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innovation DAILY

Here we highlight selected innovation related articles from around the world on a daily basis.  These articles related to innovation and funding for innovative companies, and best practices for innovation based economic development.

WHEN Barbara Landau, an environmental and land-use lawyer in suburban Boston, was shopping for insurance on the energy-efficient home she and her husband were building in the woods just outside of town here, she was routinely asked what sort of furnace the home would have.

“None,” she replied.

Several insurers declined coverage.

“They just didn’t understand what we were trying to do,” Mrs. Landau recalls. “They said the pipes would freeze.”

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Activision Blizzard Joins Change the EquationActivision Blizzard, Inc. (Nasdaq: ATVI) announced today that it has joined Change the Equation (CTEq), a corporate-led initiative to cultivate widespread literacy in science, technology, engineering and math (STEM). First announced last week by President Obama, CTEq will not only achieve the President's Educate to Innovate campaign mission to increase private and philanthropic involvement in STEM education, but also will meet a critical need for a workforce and a citizenry fluent in science and math.

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Apple has tipped its hand on future iPad designs by filing for patents in China. According to Patently Apple, the new patent filings show a number of changes to the design of the iPad, which has become the hottest-selling tablet computer in history.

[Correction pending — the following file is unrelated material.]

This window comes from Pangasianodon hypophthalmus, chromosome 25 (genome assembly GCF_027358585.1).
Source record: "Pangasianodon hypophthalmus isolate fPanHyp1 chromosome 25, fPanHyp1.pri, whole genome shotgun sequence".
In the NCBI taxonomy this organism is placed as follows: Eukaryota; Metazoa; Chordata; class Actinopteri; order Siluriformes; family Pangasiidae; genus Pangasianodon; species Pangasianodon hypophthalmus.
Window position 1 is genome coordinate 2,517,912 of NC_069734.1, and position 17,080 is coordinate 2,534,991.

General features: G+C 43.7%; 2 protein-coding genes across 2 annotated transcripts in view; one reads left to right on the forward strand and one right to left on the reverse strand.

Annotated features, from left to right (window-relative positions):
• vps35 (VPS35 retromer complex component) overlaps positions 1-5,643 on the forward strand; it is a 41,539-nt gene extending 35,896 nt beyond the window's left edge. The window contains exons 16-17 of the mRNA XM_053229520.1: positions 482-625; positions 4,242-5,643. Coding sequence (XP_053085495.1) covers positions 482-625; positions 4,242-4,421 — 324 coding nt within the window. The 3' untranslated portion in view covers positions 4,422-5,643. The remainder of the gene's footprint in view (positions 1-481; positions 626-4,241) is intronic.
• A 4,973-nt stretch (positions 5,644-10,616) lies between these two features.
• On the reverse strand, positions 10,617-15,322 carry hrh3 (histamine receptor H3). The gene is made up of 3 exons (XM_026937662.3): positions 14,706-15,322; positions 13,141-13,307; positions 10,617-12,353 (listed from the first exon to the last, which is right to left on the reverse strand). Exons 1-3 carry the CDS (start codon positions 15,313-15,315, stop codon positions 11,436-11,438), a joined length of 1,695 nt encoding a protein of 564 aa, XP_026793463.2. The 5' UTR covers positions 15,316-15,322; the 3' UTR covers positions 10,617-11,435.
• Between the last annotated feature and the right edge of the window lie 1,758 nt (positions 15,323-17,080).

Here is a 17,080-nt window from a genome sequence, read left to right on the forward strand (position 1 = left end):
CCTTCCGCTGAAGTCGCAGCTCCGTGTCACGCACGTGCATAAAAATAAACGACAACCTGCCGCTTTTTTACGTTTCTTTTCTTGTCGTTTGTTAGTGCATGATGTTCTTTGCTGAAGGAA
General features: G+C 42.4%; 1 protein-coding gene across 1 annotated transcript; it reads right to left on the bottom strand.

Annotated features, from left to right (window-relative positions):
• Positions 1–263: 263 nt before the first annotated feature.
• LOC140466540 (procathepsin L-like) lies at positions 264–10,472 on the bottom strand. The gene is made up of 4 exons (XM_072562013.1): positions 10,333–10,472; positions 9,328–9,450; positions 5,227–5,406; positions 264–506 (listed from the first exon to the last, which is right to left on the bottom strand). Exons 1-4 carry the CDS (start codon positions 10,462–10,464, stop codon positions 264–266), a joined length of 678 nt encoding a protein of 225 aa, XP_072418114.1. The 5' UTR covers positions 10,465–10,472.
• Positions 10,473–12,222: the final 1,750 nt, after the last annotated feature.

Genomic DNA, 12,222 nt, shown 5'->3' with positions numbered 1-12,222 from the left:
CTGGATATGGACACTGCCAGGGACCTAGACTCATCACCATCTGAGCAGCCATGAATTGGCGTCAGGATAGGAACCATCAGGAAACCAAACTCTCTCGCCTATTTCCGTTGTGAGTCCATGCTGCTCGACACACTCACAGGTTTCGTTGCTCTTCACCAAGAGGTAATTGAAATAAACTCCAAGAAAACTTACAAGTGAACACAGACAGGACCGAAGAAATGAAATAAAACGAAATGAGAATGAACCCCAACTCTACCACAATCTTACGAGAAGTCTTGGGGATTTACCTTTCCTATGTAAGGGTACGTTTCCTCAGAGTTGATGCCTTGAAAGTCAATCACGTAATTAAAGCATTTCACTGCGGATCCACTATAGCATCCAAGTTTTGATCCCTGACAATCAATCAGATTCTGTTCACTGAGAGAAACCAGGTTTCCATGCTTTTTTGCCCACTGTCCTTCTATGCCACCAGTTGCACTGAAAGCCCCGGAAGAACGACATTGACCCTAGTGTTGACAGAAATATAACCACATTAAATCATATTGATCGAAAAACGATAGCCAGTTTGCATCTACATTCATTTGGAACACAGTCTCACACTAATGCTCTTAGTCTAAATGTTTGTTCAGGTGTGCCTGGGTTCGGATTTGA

The designs may or may not be used in future iPads. One change is the ability to plug an iPad into a dock in horizontal mode rather than just vertical. The designs show an extra 30-pin connector on the horizontal bezel of the iPad. The second picture shows how the extra dock port could be useful; you can turn the iPad sideways and plug it into a keyboard so that you can type and view the screen in horizontal mode.

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I finally left the office at 8:30pm. It was cold and rainy out. I think I got home on autopilot. I pulled into the driveway and pushed the garage door opener. Nothing happened. “&[email protected]$!” I muttered.